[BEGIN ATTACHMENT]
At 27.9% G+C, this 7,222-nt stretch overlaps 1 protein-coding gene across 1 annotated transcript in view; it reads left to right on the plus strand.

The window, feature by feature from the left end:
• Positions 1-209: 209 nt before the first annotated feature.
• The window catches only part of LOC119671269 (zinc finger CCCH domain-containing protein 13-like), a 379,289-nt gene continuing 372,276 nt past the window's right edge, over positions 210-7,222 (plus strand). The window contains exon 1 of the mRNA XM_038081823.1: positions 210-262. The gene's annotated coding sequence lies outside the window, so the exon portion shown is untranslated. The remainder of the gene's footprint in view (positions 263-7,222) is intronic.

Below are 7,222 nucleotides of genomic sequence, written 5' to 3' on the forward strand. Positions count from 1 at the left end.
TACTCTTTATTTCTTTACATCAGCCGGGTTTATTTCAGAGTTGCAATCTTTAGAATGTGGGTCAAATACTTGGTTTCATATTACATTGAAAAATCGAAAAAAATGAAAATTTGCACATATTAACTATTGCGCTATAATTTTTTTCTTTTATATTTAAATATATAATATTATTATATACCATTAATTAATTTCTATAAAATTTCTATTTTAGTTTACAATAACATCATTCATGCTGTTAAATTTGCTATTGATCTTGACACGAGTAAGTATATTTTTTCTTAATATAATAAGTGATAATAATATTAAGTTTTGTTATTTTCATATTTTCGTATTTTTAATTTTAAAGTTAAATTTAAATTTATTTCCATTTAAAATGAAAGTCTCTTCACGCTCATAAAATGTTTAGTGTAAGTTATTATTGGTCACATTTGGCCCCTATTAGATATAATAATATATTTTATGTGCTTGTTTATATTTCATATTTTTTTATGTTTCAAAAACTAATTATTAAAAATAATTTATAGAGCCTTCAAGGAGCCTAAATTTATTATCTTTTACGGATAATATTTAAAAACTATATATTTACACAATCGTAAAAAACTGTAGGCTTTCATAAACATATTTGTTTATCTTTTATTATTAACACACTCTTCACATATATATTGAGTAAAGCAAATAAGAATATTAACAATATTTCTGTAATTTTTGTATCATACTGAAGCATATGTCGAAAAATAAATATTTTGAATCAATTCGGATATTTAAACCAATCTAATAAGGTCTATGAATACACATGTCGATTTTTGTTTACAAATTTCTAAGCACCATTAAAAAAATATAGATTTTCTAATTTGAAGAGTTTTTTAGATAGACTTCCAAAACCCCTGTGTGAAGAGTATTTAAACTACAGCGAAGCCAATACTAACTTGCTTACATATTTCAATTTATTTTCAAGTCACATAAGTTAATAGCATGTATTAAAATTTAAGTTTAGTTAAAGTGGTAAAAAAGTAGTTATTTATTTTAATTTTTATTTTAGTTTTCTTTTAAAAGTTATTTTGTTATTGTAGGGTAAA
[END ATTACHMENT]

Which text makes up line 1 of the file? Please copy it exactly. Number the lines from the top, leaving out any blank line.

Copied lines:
At 27.9% G+C, this 7,222-nt stretch overlaps 1 protein-coding gene across 1 annotated transcript in view; it reads left to right on the plus strand.